I've been reflecting on this
commandment lately.  It's an unusual one, in that most of the
other commandments are about avoiding an evil, whereas this is a
positive command — not just avoid doing bad, but do something good
instead.

Two reasons come to mind as to why it is so hard to
keep this commandment, even when you've been blessed with pretty good
parents:

    The first is intimacy.  We
get to know our parents so well that we see all their faults.  My
kids probably have only a vague idea, if any, as to whether the
neighbor lady yells at her kids or skips her prayer time or has a bad
habit of hogging all the good halloween candy.  But if I do those
things (who me?!), they know.  For all we worry about the
embarrassment of a priest learning our sins in the confessional, our
kids are the ones who really have the dirt on us.  And it's hard
to honor someone when you see all their dirty laundry, day in and day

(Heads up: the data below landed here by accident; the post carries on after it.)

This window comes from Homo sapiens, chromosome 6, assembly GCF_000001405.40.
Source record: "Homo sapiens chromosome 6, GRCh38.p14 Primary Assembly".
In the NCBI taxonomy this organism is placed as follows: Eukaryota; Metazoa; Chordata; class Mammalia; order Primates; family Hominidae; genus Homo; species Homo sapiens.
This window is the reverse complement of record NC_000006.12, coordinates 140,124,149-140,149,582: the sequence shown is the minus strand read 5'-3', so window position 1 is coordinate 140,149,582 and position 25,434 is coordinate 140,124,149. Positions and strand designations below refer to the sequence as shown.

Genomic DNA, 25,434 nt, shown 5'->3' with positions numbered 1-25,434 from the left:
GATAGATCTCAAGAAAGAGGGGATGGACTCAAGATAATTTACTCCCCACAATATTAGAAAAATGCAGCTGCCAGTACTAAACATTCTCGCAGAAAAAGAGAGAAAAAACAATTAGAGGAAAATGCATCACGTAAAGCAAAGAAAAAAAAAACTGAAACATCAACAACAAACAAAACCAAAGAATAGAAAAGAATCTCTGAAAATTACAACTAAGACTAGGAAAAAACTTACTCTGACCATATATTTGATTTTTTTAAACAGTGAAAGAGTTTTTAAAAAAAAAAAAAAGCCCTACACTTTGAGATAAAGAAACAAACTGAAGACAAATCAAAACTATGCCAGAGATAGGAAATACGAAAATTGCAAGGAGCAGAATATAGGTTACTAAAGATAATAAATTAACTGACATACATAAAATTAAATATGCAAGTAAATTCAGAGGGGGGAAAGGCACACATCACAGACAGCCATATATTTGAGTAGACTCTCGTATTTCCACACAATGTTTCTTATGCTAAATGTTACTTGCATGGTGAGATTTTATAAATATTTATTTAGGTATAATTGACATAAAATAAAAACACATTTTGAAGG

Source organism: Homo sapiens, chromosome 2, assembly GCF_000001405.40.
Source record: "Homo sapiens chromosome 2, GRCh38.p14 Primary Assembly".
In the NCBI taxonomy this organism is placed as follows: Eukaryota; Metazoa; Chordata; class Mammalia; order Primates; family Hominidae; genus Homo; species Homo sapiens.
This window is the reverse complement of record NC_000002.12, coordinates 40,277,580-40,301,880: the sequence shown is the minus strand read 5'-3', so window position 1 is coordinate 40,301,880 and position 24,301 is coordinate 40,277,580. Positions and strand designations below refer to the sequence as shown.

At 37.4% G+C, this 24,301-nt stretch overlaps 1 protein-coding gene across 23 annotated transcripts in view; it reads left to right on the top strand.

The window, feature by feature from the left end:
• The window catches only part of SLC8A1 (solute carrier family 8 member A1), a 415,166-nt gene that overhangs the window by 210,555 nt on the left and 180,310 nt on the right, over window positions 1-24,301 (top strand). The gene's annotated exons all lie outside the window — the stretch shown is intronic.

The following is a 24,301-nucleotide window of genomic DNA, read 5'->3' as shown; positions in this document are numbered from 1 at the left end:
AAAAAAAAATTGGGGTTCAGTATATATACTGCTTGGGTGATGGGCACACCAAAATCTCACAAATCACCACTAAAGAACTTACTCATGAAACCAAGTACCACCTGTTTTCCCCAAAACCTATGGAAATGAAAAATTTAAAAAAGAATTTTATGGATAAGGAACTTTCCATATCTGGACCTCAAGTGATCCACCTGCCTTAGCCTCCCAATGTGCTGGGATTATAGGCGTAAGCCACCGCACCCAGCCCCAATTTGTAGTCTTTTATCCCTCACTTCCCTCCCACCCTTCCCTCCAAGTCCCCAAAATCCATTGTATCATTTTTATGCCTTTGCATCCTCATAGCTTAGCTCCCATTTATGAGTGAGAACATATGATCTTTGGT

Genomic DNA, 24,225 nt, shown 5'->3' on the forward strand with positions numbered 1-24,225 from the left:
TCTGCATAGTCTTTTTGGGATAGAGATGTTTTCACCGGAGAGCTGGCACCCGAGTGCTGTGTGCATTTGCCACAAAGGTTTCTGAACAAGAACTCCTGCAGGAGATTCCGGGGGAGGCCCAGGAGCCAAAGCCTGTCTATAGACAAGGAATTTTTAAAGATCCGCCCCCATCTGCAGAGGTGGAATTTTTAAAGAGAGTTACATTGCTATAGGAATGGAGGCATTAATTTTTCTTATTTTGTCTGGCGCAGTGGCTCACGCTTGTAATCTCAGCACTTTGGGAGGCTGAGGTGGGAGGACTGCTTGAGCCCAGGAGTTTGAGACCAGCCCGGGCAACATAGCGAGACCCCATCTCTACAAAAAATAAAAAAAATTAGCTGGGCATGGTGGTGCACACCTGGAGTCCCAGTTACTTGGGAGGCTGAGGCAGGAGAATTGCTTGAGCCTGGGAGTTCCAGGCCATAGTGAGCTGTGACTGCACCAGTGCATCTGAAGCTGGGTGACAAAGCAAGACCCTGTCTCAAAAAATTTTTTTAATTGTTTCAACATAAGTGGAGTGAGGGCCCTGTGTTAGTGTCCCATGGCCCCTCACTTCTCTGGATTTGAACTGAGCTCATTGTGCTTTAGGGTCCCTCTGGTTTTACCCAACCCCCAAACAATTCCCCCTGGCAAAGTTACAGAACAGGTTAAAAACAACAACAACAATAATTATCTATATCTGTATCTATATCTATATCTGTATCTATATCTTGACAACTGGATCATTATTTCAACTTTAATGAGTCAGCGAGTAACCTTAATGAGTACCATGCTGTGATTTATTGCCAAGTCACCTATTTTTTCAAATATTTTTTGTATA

out.

    The second reason is related —
children often bear the brunt of their parents' sins.  If the
neighbor lady is too lazy to cook a decent dinner, oh dear, that's
something she needs to work on.  If I'm too lazy to cook a decent
dinner, my poor kids might eventually begin to resent PB&J* for
supper every night.  And wheras they'll feel a little
sympathy  if the neighbor kids are suffering such a plight, they
may understandably be downright resentful if they suffer it themselves.

It's a real challenge.  We're asked to honor the people whose
faults are most obvious, and whose sins hurt us most personally. 

*All examples are hypothetical.  Because I dislike making sandwiches, my kids probably would not get PB&J in reality.

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